The Canon Missioner will be a senior priest with extensive ministry experience (5 or more years in Holy Orders). She or he shares with the Dean and ministry team in developing mission, discipleship and education programs to promote growth in the knowledge of God and spiritual maturity among the Cathedral’s current members, and to build new relationships with local residents and visitors.

Download the Position Description and full application details

Download the application form

Applications are open to priests of the Anglican Church of Australia (or another member Church of the Anglican Communion) with the right to work in Australia, and need to be received by 5pm Australian Eastern Standard Time on Friday, 28 September 2018 in order to be considered.

Yakama Yapaneyepuk Exhibition

St Paul’s Cathedral Melbourne with Kaiela Arts Shepparton presents –
YAKAMA YAPANEYEPUK (COME TOGETHER)
Works by Aboriginal artists from Kaiela Arts

Artists from Kaiela Arts Shepparton have collaborated with St Paul’s Cathedral Artist-in-Residence Sean Whittaker. This exhibition features the outcome of the collaboration and responds to the concept of ‘Coming Together’

Exhibition: Open Daily 26 May – 22 June (Free Admission)
Location: The Transept Gallery – St Paul’s Cathedral
Cnr Flinders St and Swanston St, Melbourne VIC


Image Acknowledgement:

Amanda Ormiston: Sand Painting
Tammy-Lee Atkinson: Totems
St Paul’s Cathedral stained glass door detail

0 comments on “Mothers’ Day Classic – Road Closures”

Mothers’ Day Classic – Road Closures

Please note that next Sunday 13 May, there will be a number of road closures for those approaching the Cathedral from the South West of the CBD, due to the Mother’s Day Classic fun run. Fortunately, access to the Cathedral will not be directly impacted, but if you are concerned that your route may be affected, do check this summary of road closures.

0 comments on “Gloria”

Gloria

Date: Friday 4 and Saturday 5 May
Time: 7.30pm
Venue: St Paul’s Cathedral, Cnr of Swanston Street and Flinders Street, Melbourne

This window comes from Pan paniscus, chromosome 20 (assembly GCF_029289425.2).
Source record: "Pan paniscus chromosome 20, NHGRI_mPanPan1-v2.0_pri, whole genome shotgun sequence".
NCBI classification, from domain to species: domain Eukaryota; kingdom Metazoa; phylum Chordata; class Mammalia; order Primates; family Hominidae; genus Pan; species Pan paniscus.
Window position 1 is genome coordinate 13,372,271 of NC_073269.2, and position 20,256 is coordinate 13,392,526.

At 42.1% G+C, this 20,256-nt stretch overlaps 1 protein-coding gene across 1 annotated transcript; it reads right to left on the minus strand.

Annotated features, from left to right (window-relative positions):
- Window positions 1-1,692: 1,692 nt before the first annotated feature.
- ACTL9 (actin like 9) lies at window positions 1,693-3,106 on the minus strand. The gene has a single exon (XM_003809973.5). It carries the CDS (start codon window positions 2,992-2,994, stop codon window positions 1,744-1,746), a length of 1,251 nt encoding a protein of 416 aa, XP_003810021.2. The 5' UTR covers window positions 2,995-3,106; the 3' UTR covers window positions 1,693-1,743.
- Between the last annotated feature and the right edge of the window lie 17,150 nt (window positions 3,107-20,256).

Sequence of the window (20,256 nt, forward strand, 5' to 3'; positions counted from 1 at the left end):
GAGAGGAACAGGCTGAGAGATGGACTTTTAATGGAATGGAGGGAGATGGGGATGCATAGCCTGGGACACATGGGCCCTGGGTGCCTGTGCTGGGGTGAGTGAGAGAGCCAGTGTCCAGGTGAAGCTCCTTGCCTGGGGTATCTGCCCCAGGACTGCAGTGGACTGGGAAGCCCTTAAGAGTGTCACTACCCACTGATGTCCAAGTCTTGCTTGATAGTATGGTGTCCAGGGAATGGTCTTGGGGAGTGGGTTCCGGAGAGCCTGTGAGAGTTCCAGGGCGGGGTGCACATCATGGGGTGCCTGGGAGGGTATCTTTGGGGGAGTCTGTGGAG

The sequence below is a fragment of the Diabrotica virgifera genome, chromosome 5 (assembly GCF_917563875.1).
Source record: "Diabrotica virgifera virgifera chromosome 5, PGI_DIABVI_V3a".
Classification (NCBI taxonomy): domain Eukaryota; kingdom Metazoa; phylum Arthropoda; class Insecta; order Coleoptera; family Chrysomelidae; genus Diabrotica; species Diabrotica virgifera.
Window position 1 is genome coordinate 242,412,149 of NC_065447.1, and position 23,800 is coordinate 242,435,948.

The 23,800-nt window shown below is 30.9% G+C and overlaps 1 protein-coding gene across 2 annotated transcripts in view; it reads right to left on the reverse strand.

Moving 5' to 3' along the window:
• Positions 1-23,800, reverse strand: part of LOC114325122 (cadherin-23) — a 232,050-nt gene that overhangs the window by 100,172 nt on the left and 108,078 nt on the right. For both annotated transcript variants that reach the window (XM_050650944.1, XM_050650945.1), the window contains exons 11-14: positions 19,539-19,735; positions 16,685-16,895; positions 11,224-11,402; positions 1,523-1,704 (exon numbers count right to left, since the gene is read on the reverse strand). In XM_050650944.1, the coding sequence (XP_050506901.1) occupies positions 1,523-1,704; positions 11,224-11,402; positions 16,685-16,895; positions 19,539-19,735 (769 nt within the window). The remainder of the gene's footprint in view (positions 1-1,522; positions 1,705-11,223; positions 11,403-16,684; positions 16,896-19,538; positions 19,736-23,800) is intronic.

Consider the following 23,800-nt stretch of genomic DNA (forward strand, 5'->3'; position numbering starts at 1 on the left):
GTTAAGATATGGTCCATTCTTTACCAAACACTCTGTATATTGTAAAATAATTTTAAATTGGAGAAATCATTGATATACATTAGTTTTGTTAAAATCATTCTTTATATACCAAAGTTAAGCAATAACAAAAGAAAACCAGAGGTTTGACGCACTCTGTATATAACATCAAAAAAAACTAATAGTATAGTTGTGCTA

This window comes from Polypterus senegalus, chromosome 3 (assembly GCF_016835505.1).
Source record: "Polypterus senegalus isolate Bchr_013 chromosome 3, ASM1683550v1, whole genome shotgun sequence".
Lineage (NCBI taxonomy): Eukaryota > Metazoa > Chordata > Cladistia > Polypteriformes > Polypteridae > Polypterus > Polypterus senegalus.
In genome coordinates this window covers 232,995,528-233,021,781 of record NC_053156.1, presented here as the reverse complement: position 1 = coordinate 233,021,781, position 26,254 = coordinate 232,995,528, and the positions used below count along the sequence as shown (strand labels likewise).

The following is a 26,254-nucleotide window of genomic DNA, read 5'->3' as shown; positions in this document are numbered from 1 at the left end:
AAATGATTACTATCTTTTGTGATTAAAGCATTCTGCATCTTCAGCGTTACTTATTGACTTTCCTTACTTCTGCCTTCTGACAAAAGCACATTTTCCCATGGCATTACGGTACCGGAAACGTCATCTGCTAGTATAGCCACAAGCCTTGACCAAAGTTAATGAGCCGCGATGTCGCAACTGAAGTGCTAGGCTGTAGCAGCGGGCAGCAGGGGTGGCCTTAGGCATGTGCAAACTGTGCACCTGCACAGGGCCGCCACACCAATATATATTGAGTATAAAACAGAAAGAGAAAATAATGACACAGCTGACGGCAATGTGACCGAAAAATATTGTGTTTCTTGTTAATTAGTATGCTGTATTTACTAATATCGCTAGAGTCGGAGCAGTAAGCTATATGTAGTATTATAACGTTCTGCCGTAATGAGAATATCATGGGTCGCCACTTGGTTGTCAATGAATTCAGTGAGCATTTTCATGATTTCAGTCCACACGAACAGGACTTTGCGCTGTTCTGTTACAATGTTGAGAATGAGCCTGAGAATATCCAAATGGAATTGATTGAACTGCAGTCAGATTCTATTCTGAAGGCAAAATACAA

Cost: $30 Full / $15 Concession
Booking: Online via Eventbrite

An all-sensory experience of historic architectural beauty, modern visual spectacle, choral and orchestral music, and the timeless genius of Vivaldi, presented by the students of the Faculty of Fine Arts and Music, the University of Melbourne.

Featuring the Early Voices and Baroque Ensemble, Stephen Grant (musical director), Erin Helyard (musical director), Jane Davidson (creative director).

Gloria and Beatus vir are two of Vivaldi’s most beautiful and moving choral works. Set within the magnificent St Paul’s Cathedral, and using magical visual imagery, these spellbinding performances offer unique experiences of uplifting emotion.

Featured image © Sarah Walker.
0 comments on “Child Safe Policy and Code of Conduct”

Child Safe Policy and Code of Conduct

St Paul’s Cathedral is strongly committed to safeguarding the children and vulnerable people who participate in our services and other activities.

As such, we are delighted that a new Child Safe Policy and Code of Conduct for the Diocese of Melbourne have recently been approved by Archbishop in Council. These documents will standardise the safeguarding policies of individual churches, making child protection consistent across the Diocese.

The Cathedral was heavily involved in the creation of these documents; the Code was drafted by a working group led by Canon Chancellor Michael Shand, and including  Dean Andreas, a former member of Chapter, a Choir member and Choir parent, along with representatives from Kooyoora (Diocesan Professional Standards) and the St Hilary’s Network, which has a substantial ministry to children and young people. As one of the most ‘volunteer-rich’ churches in the Diocese, the Cathedral also acted as a testing ground for new compliance requirements, with all our volunteers obtaining Working with Children check and Police Checks, and undertaking Professional Standards training. We have appointed a Compliance officer, to ensure that all clearances are up to date and any anomalies can be swiftly dealt with.

We commend the Diocese of Melbourne for taking this important step, and pray that it will herald a safer and more transparent future.

0 comments on “Dean’s Lent Addresses 2018: The Passion according to St John – Crucified for us”

Dean’s Lent Addresses 2018: The Passion according to St John – Crucified for us

On this page you can find details of the final of the Dean of Melbourne’s Lent Addresses 2018, The Passion according to St John: Crucified for us. You can find the first Lent Address here, the second address here, the third here, and the fourth here, and the fifth here.

For Christians, Lent is a period of renewal and growth.

In this address, the Dean of Melbourne, the Very Revd Dr Andreas Loewe, reflects on Jesus’s death on the cross as told in the Passion of St John, and on the German composer Johann Sebastian Bach’s invitation, in a chorale, to become ourselves bearers of that cross by placing it in our hearts.

You can read the reading Dean Andreas reflects on in his talk, and you can watch his talk.

When you have done so, you may wish to use the questions for group reflection our congregations are using for their Lent discussion.

Reading for the Sixth Sunday in Lent:

You first may wish to read the Bible reading on which this talk is based John 19.16-30.

Dean’s Address:

Questions for Group Discussion or Individual Reflection:

Reflecting on Dean Andreas’s sermon and our readings today: